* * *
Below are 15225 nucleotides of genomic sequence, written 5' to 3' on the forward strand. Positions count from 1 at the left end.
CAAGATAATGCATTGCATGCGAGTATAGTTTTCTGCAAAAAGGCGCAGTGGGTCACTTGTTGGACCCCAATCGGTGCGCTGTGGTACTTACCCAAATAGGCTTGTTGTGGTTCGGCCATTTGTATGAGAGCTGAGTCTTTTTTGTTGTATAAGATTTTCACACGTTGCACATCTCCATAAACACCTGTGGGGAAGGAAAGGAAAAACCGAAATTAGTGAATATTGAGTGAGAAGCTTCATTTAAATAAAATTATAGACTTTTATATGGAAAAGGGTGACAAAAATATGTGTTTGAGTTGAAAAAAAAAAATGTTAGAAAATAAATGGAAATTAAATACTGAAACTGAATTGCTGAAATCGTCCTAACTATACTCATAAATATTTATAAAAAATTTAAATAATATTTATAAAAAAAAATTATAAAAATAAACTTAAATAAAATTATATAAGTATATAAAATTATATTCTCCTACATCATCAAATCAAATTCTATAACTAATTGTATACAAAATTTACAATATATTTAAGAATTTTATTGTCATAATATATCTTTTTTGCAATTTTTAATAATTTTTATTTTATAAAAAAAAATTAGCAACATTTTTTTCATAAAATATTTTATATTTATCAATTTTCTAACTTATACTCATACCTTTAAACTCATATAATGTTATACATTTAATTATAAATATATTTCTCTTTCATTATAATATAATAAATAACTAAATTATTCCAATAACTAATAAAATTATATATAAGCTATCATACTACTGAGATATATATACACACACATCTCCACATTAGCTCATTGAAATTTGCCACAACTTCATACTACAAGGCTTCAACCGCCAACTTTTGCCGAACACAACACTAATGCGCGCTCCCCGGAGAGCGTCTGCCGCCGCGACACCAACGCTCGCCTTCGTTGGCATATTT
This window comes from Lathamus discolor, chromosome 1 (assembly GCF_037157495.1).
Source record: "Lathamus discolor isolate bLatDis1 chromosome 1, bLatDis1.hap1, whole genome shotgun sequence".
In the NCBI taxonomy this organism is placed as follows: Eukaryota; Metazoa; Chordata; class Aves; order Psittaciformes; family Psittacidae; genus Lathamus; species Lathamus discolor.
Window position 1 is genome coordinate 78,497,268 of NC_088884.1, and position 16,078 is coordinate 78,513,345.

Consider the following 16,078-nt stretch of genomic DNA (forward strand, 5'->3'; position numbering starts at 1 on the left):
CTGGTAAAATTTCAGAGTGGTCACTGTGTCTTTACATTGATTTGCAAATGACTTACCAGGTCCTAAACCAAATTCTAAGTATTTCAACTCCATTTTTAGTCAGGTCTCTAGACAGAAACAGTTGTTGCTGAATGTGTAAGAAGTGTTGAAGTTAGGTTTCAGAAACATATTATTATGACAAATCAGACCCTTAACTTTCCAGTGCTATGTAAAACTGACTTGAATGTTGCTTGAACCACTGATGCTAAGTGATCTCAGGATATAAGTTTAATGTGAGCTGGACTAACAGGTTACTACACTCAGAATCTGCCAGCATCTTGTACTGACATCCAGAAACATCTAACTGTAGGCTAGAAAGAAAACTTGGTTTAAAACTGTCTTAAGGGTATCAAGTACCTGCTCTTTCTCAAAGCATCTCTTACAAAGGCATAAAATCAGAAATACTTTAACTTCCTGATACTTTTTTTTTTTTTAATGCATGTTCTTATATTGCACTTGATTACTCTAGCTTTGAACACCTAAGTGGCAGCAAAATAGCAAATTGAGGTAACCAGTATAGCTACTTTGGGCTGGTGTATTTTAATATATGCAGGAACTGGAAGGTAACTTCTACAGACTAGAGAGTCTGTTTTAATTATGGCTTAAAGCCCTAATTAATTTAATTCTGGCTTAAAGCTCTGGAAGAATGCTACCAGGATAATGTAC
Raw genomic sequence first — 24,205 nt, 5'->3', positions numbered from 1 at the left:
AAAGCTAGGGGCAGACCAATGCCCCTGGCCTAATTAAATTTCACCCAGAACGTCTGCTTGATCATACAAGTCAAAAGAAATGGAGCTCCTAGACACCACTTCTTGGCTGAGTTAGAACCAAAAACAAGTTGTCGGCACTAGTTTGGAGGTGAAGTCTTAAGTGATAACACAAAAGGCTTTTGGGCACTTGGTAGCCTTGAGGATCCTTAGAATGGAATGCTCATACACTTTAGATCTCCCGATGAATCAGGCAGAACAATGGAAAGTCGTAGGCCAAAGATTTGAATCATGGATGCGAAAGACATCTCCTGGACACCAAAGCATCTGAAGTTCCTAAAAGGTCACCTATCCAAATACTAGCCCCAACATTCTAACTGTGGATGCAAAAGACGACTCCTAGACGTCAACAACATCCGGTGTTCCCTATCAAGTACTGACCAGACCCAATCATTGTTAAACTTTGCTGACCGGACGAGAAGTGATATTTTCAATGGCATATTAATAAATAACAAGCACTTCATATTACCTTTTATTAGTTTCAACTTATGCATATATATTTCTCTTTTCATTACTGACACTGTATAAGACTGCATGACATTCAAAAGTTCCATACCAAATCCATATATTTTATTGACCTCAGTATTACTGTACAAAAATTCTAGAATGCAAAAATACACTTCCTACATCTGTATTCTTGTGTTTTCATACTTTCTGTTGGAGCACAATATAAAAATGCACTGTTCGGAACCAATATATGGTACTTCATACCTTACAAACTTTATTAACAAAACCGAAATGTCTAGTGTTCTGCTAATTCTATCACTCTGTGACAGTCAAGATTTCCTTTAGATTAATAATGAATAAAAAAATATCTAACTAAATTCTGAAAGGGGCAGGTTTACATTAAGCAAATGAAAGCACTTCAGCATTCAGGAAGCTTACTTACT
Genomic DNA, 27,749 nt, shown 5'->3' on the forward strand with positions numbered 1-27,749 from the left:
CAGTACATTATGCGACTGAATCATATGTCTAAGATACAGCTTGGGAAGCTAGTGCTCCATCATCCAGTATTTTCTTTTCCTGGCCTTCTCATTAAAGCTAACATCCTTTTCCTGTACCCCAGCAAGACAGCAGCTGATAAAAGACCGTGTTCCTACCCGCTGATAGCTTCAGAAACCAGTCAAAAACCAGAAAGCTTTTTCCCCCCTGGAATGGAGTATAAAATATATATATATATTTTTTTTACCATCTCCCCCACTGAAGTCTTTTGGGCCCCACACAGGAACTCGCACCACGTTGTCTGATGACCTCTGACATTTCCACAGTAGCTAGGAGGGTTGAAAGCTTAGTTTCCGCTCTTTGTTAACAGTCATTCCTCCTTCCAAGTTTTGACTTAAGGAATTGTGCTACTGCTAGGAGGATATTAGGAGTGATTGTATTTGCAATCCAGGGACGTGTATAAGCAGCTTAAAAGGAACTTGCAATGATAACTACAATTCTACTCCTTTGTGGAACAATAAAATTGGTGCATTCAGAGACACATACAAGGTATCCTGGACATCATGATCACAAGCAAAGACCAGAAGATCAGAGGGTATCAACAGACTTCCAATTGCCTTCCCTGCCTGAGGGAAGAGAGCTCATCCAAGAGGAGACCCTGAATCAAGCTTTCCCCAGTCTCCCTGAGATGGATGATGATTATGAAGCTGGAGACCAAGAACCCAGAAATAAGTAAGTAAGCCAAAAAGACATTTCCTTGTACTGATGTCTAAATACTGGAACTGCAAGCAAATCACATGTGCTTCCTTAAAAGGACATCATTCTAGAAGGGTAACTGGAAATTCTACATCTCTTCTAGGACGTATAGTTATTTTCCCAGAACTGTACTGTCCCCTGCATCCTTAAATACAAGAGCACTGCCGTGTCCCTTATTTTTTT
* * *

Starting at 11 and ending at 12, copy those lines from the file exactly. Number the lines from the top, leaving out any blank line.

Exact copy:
Genomic DNA, 27,749 nt, shown 5'->3' on the forward strand with positions numbered 1-27,749 from the left:
CAGTACATTATGCGACTGAATCATATGTCTAAGATACAGCTTGGGAAGCTAGTGCTCCATCATCCAGTATTTTCTTTTCCTGGCCTTCTCATTAAAGCTAACATCCTTTTCCTGTACCCCAGCAAGACAGCAGCTGATAAAAGACCGTGTTCCTACCCGCTGATAGCTTCAGAAACCAGTCAAAAACCAGAAAGCTTTTTCCCCCCTGGAATGGAGTATAAAATATATATATATATTTTTTTTACCATCTCCCCCACTGAAGTCTTTTGGGCCCCACACAGGAACTCGCACCACGTTGTCTGATGACCTCTGACATTTCCACAGTAGCTAGGAGGGTTGAAAGCTTAGTTTCCGCTCTTTGTTAACAGTCATTCCTCCTTCCAAGTTTTGACTTAAGGAATTGTGCTACTGCTAGGAGGATATTAGGAGTGATTGTATTTGCAATCCAGGGACGTGTATAAGCAGCTTAAAAGGAACTTGCAATGATAACTACAATTCTACTCCTTTGTGGAACAATAAAATTGGTGCATTCAGAGACACATACAAGGTATCCTGGACATCATGATCACAAGCAAAGACCAGAAGATCAGAGGGTATCAACAGACTTCCAATTGCCTTCCCTGCCTGAGGGAAGAGAGCTCATCCAAGAGGAGACCCTGAATCAAGCTTTCCCCAGTCTCCCTGAGATGGATGATGATTATGAAGCTGGAGACCAAGAACCCAGAAATAAGTAAGTAAGCCAAAAAGACATTTCCTTGTACTGATGTCTAAATACTGGAACTGCAAGCAAATCACATGTGCTTCCTTAAAAGGACATCATTCTAGAAGGGTAACTGGAAATTCTACATCTCTTCTAGGACGTATAGTTATTTTCCCAGAACTGTACTGTCCCCTGCATCCTTAAATACAAGAGCACTGCCGTGTCCCTTATTTTTTT